[1912.06395v1] Neural Cages for Detail-Preserving 3D Deformations
We focus on the deformation quality produced by the predicted cages: hence, the cage geometry itself is not designed to be comparable to professionally-created cages for 3D artists
Abstract We propose a novel learnable representation for detailpreserving shape deformation. The goal of our method is to warp a source shape to match the general structure of a target shape, while preserving the surface details of the source. Our method extends a traditional cage-based deformation technique, where the source shape is enclosed by a coarse control mesh termed cage, and translations prescribed on the cage vertices are interpolated to any point on the source mesh via special weight functions. The use of this sparse cage scaffolding enables preserving surface details regardless of the shape’s intricacy and topology. Our key contribution is a novel neural network architecture for predicting deformations by controlling the cage. We incorporate a differentiable cage-based deformation module in our architecture, and train our network end-to-end. Our method can be trained with common collections of 3D models in an unsupervised fashion, without any cage-specific annotations. We demonstrate the utility of our method for synthesizing shape variations and deformation transfer.
‹Figure 2: Applications of our neural cage-based deformation method. Top: Complex source chairs (brown) deformed (blue) to match target chairs (green), while accurately preserving detail and style with nonhomogeneous changes that adapt different regions differently. No correspondences are used at any stage. Bottom: A cage-based deformation network trained on many posed humans (SMPL) can transfer novel poses of novel targets (SCAPE, skeleton, X-Bot, in green) to a very dissimilar robot of which only a single neutral pose is available. A few matching landmarks between the robot and a neutral SMPL human are required. Dense correspondences between SMPL humans are used only during training. (Introduction)Figure 3: An overview of our cage learning approach. A source Ss and a target St are encoded by the same point net encoder EPN into latent codes fs and ft, resp. The source shape’s code is decoded by an AtlasNetstyle decoder DAN c to a source cage Cs in the cage-prediction module Nc. Source and target codes are also concatenated and decoded by DAN d to create the cage’s deformation offset in the deformation-prediction module Nd. The offset is added to Cs to compute the cage deformation Cs→t that will deform the source to the target. Given a source cage and a shape, our novel MVC layer computes the mean value coordinates φCs (Ss). These coordinates and cage deformation Cs→t are then used by our novel cagebased deformation layer (CBD) to produce a deformed source cage Ss→t. (Method)Figure 4: Synthesizing variations of source shapes (brown), by deforming them to match targets (green). (Loss terms)Figure 5: Comparison of our method with other non-homogeneous deformation methods. Our method achieves superior detail preservation of the source shape in comparison to optimization-based  and learningbased [6,9,28] techniques, while still aligning aligning output to the target. (Loss terms)Figure 6: Comparison of our method with anisotropic scaling. Our method better matches corresponding semantic parts. (Stock amplification via deformation)Figure 7: Quantitative evaluation of our method vs alternative methods. Each point represents a method, embedded according to its average alignment error (Chamfer Distance) and distortion (∆CotLaplacian). Points near the bottom-left corners are better. (Stock amplification via deformation)Figure 8: We use our method to deform a 3D shape to match a real 2D image. We first use AtlasNet  to reconstruct a 3D proxy target. Despite the poor quality of the proxy, it still serves as a valid target for our network to generate a matching output preserving the fine details of the source. (Stock amplification via deformation)Figure 9: The deformation model, trained to deform a fixed source (left) to various articulations. (Deformation transfer)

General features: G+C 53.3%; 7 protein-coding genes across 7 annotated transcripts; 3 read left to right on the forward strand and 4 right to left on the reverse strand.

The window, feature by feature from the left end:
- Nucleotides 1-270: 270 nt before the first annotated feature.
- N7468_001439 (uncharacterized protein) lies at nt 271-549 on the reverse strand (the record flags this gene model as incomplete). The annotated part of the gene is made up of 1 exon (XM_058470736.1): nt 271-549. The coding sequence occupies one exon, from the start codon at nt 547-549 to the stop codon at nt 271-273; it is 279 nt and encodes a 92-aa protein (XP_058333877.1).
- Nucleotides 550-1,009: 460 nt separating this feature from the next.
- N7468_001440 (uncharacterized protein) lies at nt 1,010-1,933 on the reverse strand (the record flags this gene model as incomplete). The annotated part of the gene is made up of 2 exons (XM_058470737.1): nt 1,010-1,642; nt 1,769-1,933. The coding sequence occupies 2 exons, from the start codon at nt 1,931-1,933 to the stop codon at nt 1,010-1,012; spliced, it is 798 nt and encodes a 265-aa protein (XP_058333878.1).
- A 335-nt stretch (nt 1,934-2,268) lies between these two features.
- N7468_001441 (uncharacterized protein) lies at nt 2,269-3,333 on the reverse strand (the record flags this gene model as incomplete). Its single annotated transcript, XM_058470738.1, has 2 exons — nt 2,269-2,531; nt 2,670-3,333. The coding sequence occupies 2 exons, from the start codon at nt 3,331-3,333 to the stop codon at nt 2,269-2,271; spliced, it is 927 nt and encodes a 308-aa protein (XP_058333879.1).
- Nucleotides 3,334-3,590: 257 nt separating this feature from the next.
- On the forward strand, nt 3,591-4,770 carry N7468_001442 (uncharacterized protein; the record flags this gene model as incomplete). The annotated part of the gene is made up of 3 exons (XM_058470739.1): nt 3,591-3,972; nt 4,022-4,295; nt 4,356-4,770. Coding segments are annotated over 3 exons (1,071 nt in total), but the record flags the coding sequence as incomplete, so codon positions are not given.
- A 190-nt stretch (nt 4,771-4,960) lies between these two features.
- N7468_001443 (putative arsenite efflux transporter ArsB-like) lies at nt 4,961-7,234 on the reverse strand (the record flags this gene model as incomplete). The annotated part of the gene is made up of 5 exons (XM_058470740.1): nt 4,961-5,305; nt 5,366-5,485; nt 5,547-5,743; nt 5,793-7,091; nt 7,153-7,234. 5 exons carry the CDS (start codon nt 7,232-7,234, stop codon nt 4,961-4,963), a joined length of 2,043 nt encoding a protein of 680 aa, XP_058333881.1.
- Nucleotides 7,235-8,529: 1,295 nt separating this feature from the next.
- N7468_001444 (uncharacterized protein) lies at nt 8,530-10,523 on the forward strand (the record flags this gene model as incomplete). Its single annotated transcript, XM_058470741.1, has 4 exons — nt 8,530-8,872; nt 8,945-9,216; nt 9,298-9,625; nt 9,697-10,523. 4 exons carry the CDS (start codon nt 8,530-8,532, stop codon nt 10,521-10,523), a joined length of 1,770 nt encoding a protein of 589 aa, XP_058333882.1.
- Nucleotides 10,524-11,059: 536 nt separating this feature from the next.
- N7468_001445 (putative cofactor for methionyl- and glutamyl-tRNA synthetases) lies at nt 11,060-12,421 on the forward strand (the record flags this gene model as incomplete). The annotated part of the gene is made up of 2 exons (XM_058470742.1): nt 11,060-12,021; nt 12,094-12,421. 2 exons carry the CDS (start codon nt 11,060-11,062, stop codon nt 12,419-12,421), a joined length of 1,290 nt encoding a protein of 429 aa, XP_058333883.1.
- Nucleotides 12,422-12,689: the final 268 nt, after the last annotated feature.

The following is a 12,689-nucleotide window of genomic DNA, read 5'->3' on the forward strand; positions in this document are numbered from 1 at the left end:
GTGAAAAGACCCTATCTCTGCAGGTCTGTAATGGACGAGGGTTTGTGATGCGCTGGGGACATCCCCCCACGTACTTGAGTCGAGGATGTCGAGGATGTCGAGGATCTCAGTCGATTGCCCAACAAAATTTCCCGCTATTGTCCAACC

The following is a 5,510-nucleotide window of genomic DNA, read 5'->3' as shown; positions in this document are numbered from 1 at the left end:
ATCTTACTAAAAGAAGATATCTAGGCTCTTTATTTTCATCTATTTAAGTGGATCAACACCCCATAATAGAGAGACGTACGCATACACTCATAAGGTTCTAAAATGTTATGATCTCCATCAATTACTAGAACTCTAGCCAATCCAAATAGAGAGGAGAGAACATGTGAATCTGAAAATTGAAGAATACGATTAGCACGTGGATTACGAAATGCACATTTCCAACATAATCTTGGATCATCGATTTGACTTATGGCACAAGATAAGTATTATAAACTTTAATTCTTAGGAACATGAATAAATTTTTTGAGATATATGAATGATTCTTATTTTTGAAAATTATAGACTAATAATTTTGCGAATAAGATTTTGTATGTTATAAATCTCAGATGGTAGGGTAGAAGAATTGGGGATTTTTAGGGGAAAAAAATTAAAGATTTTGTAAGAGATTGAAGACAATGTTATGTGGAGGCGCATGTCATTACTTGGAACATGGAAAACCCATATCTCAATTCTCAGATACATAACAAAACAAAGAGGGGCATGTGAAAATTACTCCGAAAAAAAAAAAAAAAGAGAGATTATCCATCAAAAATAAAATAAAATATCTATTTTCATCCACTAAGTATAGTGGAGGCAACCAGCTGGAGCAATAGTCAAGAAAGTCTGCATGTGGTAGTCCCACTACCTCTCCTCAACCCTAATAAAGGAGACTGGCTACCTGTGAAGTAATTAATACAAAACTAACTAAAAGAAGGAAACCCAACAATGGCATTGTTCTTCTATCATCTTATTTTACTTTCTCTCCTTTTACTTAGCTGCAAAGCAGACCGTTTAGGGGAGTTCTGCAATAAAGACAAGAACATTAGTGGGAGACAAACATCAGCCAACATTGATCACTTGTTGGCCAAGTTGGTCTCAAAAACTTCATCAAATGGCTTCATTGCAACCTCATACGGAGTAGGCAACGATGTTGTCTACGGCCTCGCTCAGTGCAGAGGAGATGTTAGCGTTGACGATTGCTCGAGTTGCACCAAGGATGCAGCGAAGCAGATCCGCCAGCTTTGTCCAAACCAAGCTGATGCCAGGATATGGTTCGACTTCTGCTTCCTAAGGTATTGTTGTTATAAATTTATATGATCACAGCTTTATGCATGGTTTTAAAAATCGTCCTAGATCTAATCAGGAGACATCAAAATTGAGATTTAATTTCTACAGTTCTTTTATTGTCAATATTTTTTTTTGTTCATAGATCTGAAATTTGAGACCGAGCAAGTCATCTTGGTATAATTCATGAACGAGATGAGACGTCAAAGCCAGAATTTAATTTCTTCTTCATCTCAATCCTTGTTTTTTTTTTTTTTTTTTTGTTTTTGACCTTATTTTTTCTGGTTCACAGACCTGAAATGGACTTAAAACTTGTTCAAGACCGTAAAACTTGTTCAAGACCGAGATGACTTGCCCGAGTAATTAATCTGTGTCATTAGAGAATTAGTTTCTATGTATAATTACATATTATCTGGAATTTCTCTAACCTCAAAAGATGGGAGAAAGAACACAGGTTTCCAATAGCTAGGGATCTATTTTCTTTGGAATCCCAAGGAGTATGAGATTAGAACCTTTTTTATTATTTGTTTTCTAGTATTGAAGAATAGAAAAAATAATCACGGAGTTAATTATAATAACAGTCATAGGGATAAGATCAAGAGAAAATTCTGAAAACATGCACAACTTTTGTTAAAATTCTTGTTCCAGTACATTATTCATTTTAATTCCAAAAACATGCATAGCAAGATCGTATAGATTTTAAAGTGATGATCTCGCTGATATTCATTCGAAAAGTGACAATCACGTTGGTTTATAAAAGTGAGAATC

pp__deriv == sum(phi_j**C p cagev'.)
Learning cage-based deformation
C_s == N_c * S_s + C_0, C_(s to t) == N_d(S_t, S_s) + C_s
L == alpha_MVC * L_MVC + L_align + alpha_shape * L_shapeFigure 10: Deformation transfer. We first learn the cage deformation space for a template shape (top left, brown) with known pose and body shape variations. Then, we annotate predefined landmarks on new characters in neutral poses (left column, rows 2-4, brown), thereby establishing sparse correspondences to the template. At test time, given novel target poses (top row, green) without known correspondences to the template, we transfer their poses to the other characters (blue). Figure ?? shows additional examples where the target pose also comes from a shape which is morphologically very different from the template (e.g. an anatomical skeleton). (Deformation transfer)Figure 11: Effect of LMVC. Given a source/target pair we set different values for αMVC and show predicted and deformed cages, as well as the final output. Higher regularization yields more conservative deformations. (Evaluation)Figure 12: We evaluate effect of different terms in shape preservation loss Lshape, note that all results also include Lsymm. (Evaluation)Figure 13: The effect of the source-cage prediction. We compare the prediction of Nc (middle column) with two alternative static options for cages (right column): using a spherical cage (top row) and using the single optimal prediction over the entire training set (bottom row). Our approach achieves better alignment with the target shape. (Evaluation)Figure 14: Rectilinearity errors. (Conclusion)›